Illinois Mutual disability insurance review 2020
The insurer’s Personal Paycheck Power policy offers basic benefits and rare riders for individuals.
- Consider Illinois Mutual if… you want to customize your long-term disability insurance policy.
- Look elsewhere if… you’re in the market for an individual short-term policy.
Short term disability
Long term disability
|Benefit period||6 months, 1, 2, 5 or 10 years, or until age 67|
|Waiting period||30, 60, 90, 180, 365 or 730 days|
|Coverage amount||$12,000 a month|
|Available states||All 50 states|
- Customizable coverage.
- Offers a return of premium rider.
- Financial strength.
- On- and off-job coverage.
- Not nationwide.
- Claims process.
Katia Iervasi is a staff writer who hails from Australia and now calls New York home. Her writing and analysis has been featured on sites like Forbes, Best Company and Financial Advisor around the world. Armed with a BA in Communication and a journalistic eye for detail, she navigates insurance and finance topics for Finder, so you can splash your cash smartly (and be a pro when the subject pops up at dinner parties).
Illinois Mutual’s Paycheck Power Policy has the standard policy provisions — but it stands out for its unusual riders. These include a return of premium rider and an add-on that treats mental health conditions as a disability.
While the insurer’s offering is solid, if you’re looking for a short-term policy, you’ll need to compare disability insurance companies.
These benefits are baked into the Personal Paycheck Power policy:
- Guaranteed renewability. The policy is open to anyone aged 18 to 60, and renewable until age 67 — as long as you pay your premiums on time.
- Partial disability benefit. Pays benefits for up to six months if an injury or illness causes a partial disability.
- Presumed total disability benefit.Classifies you as totally disabled and pays the full benefit if you lose your sight, hearing, speech, hands or feet.
- Recurrent disability benefit. Waives the elimination period if you suffer from another disability due to the same or related cause as the first, within six months of returning to work full time.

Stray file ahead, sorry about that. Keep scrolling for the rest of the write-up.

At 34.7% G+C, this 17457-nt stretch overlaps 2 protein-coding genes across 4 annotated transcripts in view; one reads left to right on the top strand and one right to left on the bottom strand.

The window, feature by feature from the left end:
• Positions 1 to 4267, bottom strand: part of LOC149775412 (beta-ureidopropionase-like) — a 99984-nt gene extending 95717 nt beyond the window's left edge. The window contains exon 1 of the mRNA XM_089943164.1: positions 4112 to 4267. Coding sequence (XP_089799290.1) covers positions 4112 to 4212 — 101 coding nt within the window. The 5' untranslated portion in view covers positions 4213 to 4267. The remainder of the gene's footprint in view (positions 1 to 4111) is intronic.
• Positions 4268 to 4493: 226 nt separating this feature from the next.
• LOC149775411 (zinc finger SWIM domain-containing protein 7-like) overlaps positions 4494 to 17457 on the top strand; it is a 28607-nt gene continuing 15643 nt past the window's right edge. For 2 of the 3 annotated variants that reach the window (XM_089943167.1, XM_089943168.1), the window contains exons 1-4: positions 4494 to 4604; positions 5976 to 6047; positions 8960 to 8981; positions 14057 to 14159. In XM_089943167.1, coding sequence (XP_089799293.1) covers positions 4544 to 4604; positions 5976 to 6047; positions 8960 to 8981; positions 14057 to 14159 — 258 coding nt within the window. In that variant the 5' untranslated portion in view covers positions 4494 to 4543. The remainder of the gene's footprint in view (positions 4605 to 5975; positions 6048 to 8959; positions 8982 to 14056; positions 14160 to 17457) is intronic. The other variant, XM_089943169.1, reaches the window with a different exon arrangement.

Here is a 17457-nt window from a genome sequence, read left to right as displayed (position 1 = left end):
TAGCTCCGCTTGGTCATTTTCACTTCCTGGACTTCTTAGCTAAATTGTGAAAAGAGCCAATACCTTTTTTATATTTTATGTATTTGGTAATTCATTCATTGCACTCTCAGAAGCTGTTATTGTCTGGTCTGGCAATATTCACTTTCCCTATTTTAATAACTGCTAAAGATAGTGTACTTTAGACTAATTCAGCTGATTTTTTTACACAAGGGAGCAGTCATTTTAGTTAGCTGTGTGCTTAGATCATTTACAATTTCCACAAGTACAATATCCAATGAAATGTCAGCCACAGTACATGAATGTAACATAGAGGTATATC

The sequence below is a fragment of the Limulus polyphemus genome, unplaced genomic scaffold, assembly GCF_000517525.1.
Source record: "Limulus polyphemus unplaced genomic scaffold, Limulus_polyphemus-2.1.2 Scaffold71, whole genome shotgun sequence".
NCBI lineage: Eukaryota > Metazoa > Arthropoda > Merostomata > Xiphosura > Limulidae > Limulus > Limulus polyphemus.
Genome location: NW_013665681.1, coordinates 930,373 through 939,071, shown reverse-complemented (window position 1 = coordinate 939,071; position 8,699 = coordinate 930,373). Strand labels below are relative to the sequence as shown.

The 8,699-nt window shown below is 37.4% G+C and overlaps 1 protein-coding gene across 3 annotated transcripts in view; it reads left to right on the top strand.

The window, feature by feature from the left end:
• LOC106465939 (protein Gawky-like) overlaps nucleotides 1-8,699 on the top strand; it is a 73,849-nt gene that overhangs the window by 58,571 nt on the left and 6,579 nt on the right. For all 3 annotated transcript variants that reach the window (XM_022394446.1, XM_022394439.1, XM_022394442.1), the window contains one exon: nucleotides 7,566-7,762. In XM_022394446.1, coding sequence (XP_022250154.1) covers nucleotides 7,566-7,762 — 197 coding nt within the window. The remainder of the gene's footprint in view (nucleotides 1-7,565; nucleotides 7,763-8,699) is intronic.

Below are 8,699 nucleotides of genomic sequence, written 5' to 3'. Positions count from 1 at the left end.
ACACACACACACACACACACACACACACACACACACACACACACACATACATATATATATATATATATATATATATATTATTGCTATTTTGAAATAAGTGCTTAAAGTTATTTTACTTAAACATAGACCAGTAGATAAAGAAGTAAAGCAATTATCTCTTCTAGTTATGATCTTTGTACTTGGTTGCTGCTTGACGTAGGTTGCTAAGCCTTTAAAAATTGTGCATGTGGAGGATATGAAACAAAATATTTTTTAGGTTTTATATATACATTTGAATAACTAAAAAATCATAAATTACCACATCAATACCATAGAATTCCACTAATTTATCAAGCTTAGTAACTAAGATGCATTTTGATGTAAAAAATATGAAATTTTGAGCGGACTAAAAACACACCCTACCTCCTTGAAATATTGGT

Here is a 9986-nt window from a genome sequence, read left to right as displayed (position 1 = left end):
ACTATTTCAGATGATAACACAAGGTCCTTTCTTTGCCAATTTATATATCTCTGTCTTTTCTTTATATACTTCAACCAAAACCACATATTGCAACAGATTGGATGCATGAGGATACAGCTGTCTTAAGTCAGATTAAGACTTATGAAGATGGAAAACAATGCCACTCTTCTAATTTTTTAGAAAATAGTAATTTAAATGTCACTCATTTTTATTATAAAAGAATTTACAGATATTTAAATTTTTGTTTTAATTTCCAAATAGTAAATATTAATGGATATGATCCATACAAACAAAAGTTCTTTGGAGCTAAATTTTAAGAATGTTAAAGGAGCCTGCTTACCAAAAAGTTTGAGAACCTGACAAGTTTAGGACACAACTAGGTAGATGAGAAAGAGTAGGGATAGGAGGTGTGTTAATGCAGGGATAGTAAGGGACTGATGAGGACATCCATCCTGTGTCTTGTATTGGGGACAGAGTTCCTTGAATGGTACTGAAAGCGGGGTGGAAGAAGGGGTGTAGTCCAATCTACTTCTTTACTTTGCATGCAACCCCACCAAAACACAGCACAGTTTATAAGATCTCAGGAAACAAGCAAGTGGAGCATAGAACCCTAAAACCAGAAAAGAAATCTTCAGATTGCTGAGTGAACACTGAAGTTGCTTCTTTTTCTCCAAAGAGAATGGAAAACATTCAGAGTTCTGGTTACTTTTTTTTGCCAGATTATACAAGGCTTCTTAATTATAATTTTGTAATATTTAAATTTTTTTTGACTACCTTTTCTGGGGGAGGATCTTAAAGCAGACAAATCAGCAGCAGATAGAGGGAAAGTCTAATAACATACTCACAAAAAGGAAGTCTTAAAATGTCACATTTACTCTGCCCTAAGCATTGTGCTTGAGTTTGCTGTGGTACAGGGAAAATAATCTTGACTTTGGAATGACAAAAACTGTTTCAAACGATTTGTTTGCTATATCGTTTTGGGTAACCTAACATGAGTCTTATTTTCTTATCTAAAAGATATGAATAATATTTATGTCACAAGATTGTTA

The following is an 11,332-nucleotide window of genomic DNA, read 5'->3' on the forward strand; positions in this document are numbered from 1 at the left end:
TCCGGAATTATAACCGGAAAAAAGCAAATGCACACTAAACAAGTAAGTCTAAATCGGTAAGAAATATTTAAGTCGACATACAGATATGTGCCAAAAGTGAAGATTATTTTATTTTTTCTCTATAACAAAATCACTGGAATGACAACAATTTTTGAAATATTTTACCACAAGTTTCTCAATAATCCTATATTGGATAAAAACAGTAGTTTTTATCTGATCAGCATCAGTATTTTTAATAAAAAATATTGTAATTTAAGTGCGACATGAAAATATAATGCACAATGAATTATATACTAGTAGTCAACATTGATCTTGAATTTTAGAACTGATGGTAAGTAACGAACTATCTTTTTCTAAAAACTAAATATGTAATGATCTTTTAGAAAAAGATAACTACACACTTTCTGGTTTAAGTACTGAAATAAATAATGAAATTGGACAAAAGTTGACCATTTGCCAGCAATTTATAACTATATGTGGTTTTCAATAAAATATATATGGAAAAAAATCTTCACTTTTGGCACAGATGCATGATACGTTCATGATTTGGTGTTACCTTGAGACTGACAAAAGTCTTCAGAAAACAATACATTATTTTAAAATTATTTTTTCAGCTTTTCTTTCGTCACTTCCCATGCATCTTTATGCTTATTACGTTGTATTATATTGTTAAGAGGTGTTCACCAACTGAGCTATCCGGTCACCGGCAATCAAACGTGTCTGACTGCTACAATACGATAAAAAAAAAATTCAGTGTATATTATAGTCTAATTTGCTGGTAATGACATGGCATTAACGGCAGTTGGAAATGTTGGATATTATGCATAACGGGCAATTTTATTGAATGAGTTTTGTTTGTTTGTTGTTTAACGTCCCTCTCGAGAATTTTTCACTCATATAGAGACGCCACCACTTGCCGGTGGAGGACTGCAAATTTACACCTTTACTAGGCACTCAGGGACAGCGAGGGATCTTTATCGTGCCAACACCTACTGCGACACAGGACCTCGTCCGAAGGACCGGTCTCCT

- Waiver of premium.Pauses your premiums while you’re totally or residually disabled.
These built-in benefits may affect your decision:
- Retraining or home modification benefit. Covers the cost of tuition or equipment if you need to learn new skills or modify your home due to a disability.
- Organ donor benefit. Pays benefits if you’ve had your policy for at least six months and suffer a disability as a result of transplant surgery.
- Survivor income benefit. If you die during a claim, this pays a lump sum to your beneficiaries equal to four times your monthly benefit.
- Suspension of disability during unemployment benefit. Allows you to suspend your policy once over 24-months if you’re unemployed and receiving government benefits.
Depending on your policy, you may be able to customize your coverage with these riders:
- Non-cancelable policy rider. If you add this rider to your policy, the insurer can’t change your premiums or cancel your policy up to age 67.
- Residual benefit rider. Pays a monthly benefit if you lose at least 20% of your income due to a disabling accident or illness.
- Return of premium riders. Reimburses 100% of the premiums you paid — minus any benefits received — if you cancel your policy between the age of 65 and 67.